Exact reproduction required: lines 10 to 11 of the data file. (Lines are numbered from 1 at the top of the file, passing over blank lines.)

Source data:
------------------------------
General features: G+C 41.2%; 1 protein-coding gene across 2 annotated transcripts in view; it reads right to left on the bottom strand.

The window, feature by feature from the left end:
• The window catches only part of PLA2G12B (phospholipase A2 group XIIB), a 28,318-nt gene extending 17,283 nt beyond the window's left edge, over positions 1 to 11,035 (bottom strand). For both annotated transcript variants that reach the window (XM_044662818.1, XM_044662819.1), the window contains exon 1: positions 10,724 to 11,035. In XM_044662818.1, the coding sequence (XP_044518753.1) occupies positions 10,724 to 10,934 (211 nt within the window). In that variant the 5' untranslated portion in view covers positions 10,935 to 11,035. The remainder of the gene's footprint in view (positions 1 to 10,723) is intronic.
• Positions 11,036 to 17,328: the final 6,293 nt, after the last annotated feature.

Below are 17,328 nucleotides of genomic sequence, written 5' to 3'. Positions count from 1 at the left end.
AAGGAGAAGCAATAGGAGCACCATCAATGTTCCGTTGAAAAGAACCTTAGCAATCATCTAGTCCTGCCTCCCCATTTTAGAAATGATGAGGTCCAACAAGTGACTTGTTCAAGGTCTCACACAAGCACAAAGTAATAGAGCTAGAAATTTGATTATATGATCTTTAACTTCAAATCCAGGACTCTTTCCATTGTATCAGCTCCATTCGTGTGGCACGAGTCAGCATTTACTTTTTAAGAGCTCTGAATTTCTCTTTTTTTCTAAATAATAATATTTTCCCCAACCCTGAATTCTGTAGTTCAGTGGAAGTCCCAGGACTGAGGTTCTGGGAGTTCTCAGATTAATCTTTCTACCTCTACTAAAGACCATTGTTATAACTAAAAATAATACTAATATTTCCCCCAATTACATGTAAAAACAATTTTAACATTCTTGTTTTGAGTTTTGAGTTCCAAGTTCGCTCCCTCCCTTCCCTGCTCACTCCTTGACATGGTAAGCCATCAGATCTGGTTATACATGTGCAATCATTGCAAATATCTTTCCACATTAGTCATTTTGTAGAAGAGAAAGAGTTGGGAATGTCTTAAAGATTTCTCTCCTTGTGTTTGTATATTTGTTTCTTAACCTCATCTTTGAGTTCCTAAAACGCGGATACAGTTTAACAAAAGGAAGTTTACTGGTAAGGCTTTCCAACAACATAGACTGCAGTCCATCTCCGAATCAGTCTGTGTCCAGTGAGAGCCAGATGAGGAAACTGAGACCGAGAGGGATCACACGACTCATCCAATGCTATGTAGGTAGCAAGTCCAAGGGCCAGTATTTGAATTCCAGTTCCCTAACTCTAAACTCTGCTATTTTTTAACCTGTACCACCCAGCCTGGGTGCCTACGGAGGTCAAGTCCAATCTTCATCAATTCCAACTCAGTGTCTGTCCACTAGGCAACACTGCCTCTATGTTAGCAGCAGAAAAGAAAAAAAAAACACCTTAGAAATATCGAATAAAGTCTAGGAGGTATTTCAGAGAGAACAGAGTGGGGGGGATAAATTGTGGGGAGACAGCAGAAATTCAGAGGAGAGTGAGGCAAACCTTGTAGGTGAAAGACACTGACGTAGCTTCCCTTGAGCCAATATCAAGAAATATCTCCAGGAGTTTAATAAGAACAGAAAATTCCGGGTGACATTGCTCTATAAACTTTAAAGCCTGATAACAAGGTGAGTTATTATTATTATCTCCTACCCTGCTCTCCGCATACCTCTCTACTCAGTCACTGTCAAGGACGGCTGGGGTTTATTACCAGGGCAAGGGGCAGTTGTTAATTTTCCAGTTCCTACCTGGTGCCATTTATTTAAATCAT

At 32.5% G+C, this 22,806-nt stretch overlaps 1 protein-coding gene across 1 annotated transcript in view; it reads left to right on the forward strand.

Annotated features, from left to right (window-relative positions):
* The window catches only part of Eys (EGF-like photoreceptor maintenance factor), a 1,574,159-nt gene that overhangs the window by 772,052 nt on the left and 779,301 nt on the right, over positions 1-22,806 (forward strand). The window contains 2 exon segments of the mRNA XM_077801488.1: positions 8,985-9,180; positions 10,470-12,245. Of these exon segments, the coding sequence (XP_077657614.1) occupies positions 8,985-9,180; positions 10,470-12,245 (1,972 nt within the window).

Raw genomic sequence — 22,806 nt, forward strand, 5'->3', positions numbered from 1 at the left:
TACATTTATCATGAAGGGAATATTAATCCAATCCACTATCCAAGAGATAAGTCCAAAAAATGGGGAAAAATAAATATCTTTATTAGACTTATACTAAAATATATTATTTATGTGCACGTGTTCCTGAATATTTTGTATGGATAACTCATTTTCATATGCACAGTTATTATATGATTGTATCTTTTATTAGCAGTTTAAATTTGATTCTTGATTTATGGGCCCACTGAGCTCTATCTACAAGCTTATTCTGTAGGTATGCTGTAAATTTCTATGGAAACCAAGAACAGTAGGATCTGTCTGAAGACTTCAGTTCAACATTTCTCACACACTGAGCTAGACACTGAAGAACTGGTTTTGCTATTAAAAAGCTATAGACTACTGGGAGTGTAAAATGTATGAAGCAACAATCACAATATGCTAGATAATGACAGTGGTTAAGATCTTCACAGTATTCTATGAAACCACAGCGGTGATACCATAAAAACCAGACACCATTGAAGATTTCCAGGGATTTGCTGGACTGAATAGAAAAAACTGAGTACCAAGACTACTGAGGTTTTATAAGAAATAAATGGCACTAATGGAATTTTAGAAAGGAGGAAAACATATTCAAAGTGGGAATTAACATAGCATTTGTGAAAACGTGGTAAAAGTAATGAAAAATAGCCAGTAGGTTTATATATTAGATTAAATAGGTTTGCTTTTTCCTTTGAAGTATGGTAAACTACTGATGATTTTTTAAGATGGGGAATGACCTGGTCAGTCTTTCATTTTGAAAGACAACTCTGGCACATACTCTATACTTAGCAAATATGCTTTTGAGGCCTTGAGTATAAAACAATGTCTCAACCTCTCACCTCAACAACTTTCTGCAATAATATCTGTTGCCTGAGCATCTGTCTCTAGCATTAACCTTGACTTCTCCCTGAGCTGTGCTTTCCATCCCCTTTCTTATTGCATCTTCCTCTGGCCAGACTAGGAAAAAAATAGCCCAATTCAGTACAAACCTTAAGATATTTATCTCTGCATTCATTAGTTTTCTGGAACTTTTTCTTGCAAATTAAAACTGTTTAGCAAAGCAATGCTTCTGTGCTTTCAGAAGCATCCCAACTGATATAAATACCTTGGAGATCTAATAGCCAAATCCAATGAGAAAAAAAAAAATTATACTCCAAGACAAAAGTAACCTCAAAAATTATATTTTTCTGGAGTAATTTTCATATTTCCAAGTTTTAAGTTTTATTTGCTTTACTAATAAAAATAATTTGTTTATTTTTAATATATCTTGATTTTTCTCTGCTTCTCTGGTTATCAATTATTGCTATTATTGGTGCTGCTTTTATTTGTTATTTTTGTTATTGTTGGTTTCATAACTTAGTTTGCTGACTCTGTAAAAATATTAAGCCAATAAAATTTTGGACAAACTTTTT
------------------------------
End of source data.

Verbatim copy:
Raw genomic sequence — 22,806 nt, forward strand, 5'->3', positions numbered from 1 at the left:
TACATTTATCATGAAGGGAATATTAATCCAATCCACTATCCAAGAGATAAGTCCAAAAAATGGGGAAAAATAAATATCTTTATTAGACTTATACTAAAATATATTATTTATGTGCACGTGTTCCTGAATATTTTGTATGGATAACTCATTTTCATATGCACAGTTATTATATGATTGTATCTTTTATTAGCAGTTTAAATTTGATTCTTGATTTATGGGCCCACTGAGCTCTATCTACAAGCTTATTCTGTAGGTATGCTGTAAATTTCTATGGAAACCAAGAACAGTAGGATCTGTCTGAAGACTTCAGTTCAACATTTCTCACACACTGAGCTAGACACTGAAGAACTGGTTTTGCTATTAAAAAGCTATAGACTACTGGGAGTGTAAAATGTATGAAGCAACAATCACAATATGCTAGATAATGACAGTGGTTAAGATCTTCACAGTATTCTATGAAACCACAGCGGTGATACCATAAAAACCAGACACCATTGAAGATTTCCAGGGATTTGCTGGACTGAATAGAAAAAACTGAGTACCAAGACTACTGAGGTTTTATAAGAAATAAATGGCACTAATGGAATTTTAGAAAGGAGGAAAACATATTCAAAGTGGGAATTAACATAGCATTTGTGAAAACGTGGTAAAAGTAATGAAAAATAGCCAGTAGGTTTATATATTAGATTAAATAGGTTTGCTTTTTCCTTTGAAGTATGGTAAACTACTGATGATTTTTTAAGATGGGGAATGACCTGGTCAGTCTTTCATTTTGAAAGACAACTCTGGCACATACTCTATACTTAGCAAATATGCTTTTGAGGCCTTGAGTATAAAACAATGTCTCAACCTCTCACCTCAACAACTTTCTGCAATAATATCTGTTGCCTGAGCATCTGTCTCTAGCATTAACCTTGACTTCTCCCTGAGCTGTGCTTTCCATCCCCTTTCTTATTGCATCTTCCTCTGGCCAGACTAGGAAAAAAATAGCCCAATTCAGTACAAACCTTAAGATATTTATCTCTGCATTCATTAGTTTTCTGGAACTTTTTCTTGCAAATTAAAACTGTTTAGCAAAGCAATGCTTCTGTGCTTTCAGAAGCATCCCAACTGATATAAATACCTTGGAGATCTAATAGCCAAATCCAATGAGAAAAAAAAAAATTATACTCCAAGACAAAAGTAACCTCAAAAATTATATTTTTCTGGAGTAATTTTCATATTTCCAAGTTTTAAGTTTTATTTGCTTTACTAATAAAAATAATTTGTTTATTTTTAATATATCTTGATTTTTCTCTGCTTCTCTGGTTATCAATTATTGCTATTATTGGTGCTGCTTTTATTTGTTATTTTTGTTATTGTTGGTTTCATAACTTAGTTTGCTGACTCTGTAAAAATATTAAGCCAATAAAATTTTGGACAAACTTTTT